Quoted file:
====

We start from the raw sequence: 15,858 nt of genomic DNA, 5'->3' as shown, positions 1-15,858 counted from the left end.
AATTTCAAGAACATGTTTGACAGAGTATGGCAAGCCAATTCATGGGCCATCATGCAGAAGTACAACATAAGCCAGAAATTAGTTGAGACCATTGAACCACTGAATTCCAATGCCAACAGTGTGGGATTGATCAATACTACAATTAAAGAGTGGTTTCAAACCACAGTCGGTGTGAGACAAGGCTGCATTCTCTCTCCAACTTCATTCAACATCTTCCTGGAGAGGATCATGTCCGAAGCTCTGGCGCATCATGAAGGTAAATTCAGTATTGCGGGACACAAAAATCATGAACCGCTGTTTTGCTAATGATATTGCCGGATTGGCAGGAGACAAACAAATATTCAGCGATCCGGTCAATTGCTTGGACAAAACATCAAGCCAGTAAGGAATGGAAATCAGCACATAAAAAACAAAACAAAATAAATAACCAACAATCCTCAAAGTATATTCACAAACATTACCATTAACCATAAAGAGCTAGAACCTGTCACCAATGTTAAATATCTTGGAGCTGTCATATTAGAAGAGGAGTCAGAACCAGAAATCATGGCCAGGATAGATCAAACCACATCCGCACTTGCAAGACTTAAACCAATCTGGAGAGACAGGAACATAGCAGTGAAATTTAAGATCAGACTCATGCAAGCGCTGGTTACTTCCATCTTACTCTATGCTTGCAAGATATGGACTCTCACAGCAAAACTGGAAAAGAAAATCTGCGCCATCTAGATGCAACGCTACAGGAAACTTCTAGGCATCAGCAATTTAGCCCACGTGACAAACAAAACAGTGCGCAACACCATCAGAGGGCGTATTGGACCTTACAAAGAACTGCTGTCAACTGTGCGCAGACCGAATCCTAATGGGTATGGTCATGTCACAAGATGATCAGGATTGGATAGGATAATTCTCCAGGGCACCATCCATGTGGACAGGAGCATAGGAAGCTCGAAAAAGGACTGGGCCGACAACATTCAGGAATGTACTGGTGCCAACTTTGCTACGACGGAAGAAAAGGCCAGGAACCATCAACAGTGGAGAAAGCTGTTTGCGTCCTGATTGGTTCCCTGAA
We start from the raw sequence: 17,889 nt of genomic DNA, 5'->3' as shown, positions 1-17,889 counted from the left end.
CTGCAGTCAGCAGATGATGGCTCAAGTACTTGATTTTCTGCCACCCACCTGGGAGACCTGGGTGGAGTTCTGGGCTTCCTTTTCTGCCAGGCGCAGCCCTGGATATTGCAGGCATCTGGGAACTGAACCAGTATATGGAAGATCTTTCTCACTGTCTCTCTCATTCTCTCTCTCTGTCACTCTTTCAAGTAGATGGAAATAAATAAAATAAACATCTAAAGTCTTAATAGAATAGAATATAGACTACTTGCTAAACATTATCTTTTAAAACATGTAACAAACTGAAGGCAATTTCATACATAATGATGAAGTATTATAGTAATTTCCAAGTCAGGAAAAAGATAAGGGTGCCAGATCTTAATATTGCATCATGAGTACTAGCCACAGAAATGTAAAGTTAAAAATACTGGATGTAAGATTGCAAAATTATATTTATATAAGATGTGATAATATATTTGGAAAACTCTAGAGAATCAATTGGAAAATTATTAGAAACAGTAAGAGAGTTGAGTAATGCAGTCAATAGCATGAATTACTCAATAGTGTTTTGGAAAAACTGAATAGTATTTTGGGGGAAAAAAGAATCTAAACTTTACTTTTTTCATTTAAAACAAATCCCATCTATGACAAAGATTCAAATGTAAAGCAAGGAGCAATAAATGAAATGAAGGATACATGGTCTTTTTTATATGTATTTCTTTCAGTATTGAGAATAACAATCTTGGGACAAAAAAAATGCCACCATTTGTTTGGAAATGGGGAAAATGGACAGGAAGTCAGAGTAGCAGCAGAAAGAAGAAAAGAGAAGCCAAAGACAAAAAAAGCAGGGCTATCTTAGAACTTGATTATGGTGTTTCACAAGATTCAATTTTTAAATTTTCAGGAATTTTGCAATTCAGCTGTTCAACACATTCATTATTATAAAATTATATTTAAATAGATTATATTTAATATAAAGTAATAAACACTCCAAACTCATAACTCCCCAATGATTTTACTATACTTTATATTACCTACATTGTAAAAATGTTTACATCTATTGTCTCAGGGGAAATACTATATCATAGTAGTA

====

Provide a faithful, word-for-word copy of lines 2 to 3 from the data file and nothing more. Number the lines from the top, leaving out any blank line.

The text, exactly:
AATTTCAAGAACATGTTTGACAGAGTATGGCAAGCCAATTCATGGGCCATCATGCAGAAGTACAACATAAGCCAGAAATTAGTTGAGACCATTGAACCACTGAATTCCAATGCCAACAGTGTGGGATTGATCAATACTACAATTAAAGAGTGGTTTCAAACCACAGTCGGTGTGAGACAAGGCTGCATTCTCTCTCCAACTTCATTCAACATCTTCCTGGAGAGGATCATGTCCGAAGCTCTGGCGCATCATGAAGGTAAATTCAGTATTGCGGGACACAAAAATCATGAACCGCTGTTTTGCTAATGATATTGCCGGATTGGCAGGAGACAAACAAATATTCAGCGATCCGGTCAATTGCTTGGACAAAACATCAAGCCAGTAAGGAATGGAAATCAGCACATAAAAAACAAAACAAAATAAATAACCAACAATCCTCAAAGTATATTCACAAACATTACCATTAACCATAAAGAGCTAGAACCTGTCACCAATGTTAAATATCTTGGAGCTGTCATATTAGAAGAGGAGTCAGAACCAGAAATCATGGCCAGGATAGATCAAACCACATCCGCACTTGCAAGACTTAAACCAATCTGGAGAGACAGGAACATAGCAGTGAAATTTAAGATCAGACTCATGCAAGCGCTGGTTACTTCCATCTTACTCTATGCTTGCAAGATATGGACTCTCACAGCAAAACTGGAAAAGAAAATCTGCGCCATCTAGATGCAACGCTACAGGAAACTTCTAGGCATCAGCAATTTAGCCCACGTGACAAACAAAACAGTGCGCAACACCATCAGAGGGCGTATTGGACCTTACAAAGAACTGCTGTCAACTGTGCGCAGACCGAATCCTAATGGGTATGGTCATGTCACAAGATGATCAGGATTGGATAGGATAATTCTCCAGGGCACCATCCATGTGGACAGGAGCATAGGAAGCTCGAAAAAGGACTGGGCCGACAACATTCAGGAATGTACTGGTGCCAACTTTGCTACGACGGAAGAAAAGGCCAGGAACCATCAACAGTGGAGAAAGCTGTTTGCGTCCTGATTGGTTCCCTGAA
We start from the raw sequence: 17,889 nt of genomic DNA, 5'->3' as shown, positions 1-17,889 counted from the left end.